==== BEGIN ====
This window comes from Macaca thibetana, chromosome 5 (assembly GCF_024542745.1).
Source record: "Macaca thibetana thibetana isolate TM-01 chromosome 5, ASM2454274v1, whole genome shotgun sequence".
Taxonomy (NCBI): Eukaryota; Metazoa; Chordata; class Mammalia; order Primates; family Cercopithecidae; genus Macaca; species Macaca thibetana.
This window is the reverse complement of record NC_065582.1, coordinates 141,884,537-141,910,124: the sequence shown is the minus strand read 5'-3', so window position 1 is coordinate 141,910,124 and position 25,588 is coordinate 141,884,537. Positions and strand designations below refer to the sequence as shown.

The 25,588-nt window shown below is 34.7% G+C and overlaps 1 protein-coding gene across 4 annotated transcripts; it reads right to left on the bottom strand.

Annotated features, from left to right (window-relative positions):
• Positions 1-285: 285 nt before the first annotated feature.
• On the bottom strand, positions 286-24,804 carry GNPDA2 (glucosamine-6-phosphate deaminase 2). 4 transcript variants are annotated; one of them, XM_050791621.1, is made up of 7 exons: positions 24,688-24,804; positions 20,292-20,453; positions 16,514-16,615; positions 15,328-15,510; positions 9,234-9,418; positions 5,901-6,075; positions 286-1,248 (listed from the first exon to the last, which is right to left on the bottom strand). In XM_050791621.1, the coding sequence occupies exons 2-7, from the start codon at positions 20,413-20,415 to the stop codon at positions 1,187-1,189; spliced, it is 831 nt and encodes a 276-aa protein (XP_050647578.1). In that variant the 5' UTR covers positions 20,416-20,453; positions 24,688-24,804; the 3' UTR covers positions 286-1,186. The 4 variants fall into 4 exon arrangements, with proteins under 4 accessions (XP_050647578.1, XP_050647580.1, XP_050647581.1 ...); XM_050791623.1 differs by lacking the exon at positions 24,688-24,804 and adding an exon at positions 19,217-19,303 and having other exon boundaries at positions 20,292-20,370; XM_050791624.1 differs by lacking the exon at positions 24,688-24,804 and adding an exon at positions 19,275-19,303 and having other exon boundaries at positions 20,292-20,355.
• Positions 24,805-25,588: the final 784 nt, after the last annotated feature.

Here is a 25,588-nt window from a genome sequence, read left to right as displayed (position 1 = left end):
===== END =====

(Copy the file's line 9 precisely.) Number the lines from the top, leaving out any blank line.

• Positions 24,805-25,588: the final 784 nt, after the last annotated feature.